Mann adds that she's spoken to several local REALTORS® who have clients who want to buy, but they are looking for good houses with quality amenities. "One Member told me that he has several potential buyers, but they can't find anything they like."

caveat emptor said...

"Sales Down but Prices Hold in Greater Victoria Real Estate Market"

-8% is not "prices hold" IMO. It will be very interesting to see how much of that proves to be month to month noise and how much is part of a steeper decline

koozdra said...

I see they spent a whole two minutes making that graph.

December 2013???

on the second row

koozdra said...

"Unusual average reflects value of collapsed sales this month"

Interesting.

info said...
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Jack and Cate said...

Wow, all this analysis.

Remember, not so long ago, when we bought in E. Saanich and the only important stat was, what percentage could you afford to increase your offer?

No micro analysis of data like the present day.

"statistics are just like mini-skirts, they give you good ideas but hide the most important thing"

koozdra said...

I hope the Times Colonist article is titled "Great news for Sidney, three homes sold above asking".

Just Jack said...

I like your method AL+TOH on finding a home.


Make a list of what you want in a home. Some of the things in my list would include:

1)location

2)lot size and topography

3)Type of building -detached, townhome, condo

4)building style - rancher, 2 storey

5)Age and condition - updating?

6)floor area - finished, unfinished

7)number of bedrooms and bathrooms

8)basement finishing

9)parking

10)immediate repairs roof, hot water tank, oil tank?

Then you and your significant other could each fill in the list and compare your likes and dislikes.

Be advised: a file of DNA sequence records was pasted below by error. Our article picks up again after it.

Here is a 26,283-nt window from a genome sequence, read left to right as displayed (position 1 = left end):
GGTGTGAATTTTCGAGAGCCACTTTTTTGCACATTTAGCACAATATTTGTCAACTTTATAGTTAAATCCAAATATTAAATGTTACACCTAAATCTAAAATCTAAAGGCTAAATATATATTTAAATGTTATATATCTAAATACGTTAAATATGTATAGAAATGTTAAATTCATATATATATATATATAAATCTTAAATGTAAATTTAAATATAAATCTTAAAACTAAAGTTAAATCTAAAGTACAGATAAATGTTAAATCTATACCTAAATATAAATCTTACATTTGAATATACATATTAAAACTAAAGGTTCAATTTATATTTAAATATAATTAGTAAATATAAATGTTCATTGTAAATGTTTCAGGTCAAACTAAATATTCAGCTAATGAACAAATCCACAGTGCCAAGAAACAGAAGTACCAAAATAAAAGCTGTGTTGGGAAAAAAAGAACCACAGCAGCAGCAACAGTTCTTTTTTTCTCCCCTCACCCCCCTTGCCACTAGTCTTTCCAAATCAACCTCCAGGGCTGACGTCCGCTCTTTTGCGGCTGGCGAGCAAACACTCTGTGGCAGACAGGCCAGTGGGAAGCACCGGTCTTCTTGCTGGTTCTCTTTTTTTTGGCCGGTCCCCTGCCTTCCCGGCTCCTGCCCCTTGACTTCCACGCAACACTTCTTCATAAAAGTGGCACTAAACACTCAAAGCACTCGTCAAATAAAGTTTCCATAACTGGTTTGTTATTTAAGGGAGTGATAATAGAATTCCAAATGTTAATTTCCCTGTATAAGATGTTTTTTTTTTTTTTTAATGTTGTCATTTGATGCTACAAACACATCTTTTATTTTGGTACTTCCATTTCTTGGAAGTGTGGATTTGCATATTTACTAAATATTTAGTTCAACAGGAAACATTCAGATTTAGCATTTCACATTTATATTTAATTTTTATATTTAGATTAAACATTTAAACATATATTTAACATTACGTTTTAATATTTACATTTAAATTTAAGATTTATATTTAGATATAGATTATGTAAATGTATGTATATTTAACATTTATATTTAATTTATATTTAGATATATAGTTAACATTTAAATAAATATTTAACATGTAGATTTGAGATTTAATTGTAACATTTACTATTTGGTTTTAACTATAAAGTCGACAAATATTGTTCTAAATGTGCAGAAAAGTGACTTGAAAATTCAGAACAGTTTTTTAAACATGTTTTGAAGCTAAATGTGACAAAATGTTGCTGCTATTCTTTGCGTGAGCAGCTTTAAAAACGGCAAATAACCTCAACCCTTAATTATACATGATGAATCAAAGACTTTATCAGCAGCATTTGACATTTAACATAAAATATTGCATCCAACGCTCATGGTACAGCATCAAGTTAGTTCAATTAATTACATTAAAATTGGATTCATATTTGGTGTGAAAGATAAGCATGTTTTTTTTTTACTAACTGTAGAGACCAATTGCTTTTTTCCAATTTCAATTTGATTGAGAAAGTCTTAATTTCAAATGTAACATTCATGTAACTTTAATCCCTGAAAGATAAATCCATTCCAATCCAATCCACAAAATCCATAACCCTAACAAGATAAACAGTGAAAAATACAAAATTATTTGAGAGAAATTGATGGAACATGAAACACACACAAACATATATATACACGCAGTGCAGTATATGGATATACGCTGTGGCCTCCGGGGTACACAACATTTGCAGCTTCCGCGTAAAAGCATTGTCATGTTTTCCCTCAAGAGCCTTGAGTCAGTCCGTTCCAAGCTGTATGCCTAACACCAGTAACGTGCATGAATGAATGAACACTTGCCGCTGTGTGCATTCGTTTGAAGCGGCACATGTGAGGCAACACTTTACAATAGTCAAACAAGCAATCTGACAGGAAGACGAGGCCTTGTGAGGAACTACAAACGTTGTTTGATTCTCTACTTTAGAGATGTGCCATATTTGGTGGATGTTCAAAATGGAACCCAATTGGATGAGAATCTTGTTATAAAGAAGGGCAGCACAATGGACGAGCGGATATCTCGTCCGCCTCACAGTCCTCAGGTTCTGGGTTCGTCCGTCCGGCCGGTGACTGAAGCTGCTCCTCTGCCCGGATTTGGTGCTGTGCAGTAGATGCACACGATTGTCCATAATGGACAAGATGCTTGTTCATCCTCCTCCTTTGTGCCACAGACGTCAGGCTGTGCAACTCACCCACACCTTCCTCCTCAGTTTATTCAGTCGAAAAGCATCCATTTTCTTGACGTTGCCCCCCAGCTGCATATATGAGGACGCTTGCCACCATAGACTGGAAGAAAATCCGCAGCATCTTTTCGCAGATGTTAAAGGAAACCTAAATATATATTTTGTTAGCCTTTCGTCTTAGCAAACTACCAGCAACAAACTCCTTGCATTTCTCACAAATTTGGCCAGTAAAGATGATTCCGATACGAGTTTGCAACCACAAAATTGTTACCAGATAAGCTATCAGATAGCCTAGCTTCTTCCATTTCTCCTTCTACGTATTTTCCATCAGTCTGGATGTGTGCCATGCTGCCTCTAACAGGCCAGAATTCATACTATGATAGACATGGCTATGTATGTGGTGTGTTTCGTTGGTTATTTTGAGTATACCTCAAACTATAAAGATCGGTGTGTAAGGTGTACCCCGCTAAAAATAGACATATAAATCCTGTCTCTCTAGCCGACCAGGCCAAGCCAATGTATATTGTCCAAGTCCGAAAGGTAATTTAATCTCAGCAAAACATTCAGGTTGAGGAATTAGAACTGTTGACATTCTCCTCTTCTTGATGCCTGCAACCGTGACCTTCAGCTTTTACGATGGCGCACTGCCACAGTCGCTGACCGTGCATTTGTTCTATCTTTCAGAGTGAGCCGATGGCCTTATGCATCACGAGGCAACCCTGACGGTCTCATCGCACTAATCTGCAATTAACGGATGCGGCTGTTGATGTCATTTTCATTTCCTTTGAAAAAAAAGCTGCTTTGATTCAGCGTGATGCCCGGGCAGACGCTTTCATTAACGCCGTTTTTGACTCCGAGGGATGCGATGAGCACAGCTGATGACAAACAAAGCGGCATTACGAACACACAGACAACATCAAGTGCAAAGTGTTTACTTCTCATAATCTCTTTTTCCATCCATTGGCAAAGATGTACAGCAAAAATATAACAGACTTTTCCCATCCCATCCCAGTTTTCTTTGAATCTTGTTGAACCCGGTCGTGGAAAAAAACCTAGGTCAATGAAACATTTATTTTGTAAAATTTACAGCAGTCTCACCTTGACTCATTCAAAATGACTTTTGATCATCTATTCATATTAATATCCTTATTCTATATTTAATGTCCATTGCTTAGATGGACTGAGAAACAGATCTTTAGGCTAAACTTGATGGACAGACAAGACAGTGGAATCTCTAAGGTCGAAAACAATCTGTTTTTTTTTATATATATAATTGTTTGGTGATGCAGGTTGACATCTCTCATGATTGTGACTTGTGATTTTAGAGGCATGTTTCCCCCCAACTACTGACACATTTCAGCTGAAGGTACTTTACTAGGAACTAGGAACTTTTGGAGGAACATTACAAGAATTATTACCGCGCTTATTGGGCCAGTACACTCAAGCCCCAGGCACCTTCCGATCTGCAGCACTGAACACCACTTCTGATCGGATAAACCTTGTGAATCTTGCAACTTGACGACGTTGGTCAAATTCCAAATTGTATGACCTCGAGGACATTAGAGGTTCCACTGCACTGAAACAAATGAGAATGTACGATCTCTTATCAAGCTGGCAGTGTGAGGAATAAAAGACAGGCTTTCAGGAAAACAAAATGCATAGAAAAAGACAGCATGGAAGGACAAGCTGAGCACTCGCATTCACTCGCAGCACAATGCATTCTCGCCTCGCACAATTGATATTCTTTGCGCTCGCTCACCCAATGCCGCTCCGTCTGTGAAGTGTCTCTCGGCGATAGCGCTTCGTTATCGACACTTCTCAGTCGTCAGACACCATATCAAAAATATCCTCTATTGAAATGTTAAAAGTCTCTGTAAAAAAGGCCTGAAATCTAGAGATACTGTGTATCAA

I like this approach to finding a home because you're getting away from the "price trap". The emphasis is now on what you and your spouse want - not what you have to bid to beat out some stranger that is also looking at the property. The conversation now changes from how much should we pay for the home so that no one outbids us to one where if you are outbid you can move on to another property as the home didn't have everything you wanted.

As for the evaluation part, you should have a very solid opinion as to the home's worth - if you stick to your list. Where you can go wrong in the evaluation is if you're bouncing around from Oak Bay to Sidney, from one storey to basment entry homes, etc..

If you're still stuck on the value you can call in a professional appraiser to value the property. I would make this one of the subject clauses in your offer to purchase. Make sure you explain to the appraiser that you want not just his opinion of the value, but the range of value the property has. In that way if you're a little reluctanct you might put your bid in at the low end. If you are hot to trot and can't live without the home, then you're going in at a high bid.

Always remembering that with this slow market, there will always be a better deal coming your way.

And if anyone from HGTV is reading, I'm available for interviews later this month. Mike Holmes versus the Nerdy Appraiser. The season finality is that we both strip down to our gonches and wrestle Sarah Richardson in a pit of ready mix stucco.

Just Jack said...

"statistics are just like mini-skirts, they give you good ideas but hide the most important thing"

They're not called mini-skirts anymore.

They're called Greyhounds.

Because they're only an inch away from the Hare.

Marko said...

Ha ha love the 27% drop miscalculation.

DavidL said...

Although there tends to be seasonal fluctuations in prices, I find the six-month average to be a good indicator of the trend.